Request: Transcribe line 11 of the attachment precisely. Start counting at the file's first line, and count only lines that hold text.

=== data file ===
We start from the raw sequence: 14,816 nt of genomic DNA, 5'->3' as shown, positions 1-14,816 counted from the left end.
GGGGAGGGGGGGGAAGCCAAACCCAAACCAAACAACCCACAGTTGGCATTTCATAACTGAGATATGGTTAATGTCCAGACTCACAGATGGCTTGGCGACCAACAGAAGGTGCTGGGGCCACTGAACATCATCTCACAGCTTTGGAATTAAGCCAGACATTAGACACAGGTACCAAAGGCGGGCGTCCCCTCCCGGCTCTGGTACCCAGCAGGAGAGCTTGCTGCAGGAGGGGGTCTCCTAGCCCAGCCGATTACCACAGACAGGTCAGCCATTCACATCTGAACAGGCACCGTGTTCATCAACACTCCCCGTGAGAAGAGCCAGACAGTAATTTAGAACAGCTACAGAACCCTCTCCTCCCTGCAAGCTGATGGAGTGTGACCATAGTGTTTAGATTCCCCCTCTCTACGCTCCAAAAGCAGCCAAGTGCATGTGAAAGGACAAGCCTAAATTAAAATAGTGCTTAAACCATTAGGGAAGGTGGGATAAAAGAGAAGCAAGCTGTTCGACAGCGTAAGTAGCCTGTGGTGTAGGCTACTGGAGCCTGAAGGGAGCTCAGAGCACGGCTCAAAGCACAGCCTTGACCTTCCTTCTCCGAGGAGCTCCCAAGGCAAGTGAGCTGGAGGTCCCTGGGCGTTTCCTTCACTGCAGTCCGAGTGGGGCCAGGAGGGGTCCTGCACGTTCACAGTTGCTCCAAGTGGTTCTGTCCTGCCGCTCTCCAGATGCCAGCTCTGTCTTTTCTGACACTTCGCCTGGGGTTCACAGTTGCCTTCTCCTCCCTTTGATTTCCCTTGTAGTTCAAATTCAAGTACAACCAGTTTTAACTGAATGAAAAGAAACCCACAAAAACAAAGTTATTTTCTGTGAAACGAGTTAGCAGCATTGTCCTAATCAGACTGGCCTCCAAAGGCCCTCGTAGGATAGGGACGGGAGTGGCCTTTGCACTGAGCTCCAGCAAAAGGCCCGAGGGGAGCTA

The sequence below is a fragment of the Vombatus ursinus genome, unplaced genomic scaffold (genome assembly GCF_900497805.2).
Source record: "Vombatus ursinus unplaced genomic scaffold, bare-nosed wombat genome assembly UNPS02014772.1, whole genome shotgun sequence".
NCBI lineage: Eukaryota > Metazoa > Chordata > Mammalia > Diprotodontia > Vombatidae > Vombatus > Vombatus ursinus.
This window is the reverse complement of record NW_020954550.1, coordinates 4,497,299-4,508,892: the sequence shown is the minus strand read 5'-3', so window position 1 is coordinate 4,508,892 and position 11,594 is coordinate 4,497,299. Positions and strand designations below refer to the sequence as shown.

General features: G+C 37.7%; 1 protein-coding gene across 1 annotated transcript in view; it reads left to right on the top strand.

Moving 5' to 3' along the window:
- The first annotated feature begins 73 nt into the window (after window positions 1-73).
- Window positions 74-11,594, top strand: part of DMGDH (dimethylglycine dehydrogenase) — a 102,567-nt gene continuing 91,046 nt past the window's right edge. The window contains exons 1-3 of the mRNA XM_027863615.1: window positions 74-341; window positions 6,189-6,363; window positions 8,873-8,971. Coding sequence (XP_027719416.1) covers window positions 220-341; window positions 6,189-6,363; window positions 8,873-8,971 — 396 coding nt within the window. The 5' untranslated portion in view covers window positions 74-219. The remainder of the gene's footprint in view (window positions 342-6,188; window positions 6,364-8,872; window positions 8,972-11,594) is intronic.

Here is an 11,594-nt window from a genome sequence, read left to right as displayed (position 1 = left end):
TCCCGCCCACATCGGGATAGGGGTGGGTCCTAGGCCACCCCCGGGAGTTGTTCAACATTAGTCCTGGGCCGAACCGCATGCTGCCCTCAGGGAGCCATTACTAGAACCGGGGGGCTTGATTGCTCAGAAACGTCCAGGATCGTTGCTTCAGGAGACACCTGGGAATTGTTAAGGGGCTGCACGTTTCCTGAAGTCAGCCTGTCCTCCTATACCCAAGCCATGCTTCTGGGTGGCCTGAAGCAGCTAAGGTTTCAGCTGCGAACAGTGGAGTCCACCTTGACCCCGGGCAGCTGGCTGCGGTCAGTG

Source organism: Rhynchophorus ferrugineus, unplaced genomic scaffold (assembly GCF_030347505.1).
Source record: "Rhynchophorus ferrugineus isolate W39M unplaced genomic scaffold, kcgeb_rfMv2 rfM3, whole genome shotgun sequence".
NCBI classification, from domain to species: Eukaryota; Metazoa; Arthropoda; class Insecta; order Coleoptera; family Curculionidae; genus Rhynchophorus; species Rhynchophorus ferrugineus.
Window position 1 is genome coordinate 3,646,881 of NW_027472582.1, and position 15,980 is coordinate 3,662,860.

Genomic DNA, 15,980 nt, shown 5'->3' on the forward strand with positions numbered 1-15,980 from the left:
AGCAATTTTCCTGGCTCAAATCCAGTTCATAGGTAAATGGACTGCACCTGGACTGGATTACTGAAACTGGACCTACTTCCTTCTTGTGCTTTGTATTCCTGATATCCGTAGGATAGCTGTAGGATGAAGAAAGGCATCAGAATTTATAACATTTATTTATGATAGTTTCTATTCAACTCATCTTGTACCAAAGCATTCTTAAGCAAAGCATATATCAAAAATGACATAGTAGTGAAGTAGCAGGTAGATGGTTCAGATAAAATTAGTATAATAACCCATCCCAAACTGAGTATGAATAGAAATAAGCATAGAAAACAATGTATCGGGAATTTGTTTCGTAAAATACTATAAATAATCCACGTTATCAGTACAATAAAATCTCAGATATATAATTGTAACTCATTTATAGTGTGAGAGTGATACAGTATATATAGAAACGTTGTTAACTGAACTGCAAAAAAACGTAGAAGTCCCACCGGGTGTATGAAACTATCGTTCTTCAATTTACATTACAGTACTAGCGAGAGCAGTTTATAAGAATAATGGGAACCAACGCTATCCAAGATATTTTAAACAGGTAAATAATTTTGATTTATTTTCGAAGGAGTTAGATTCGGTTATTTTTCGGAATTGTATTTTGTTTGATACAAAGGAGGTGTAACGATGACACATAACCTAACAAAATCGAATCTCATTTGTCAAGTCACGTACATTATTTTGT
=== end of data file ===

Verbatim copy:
Here is an 11,594-nt window from a genome sequence, read left to right as displayed (position 1 = left end):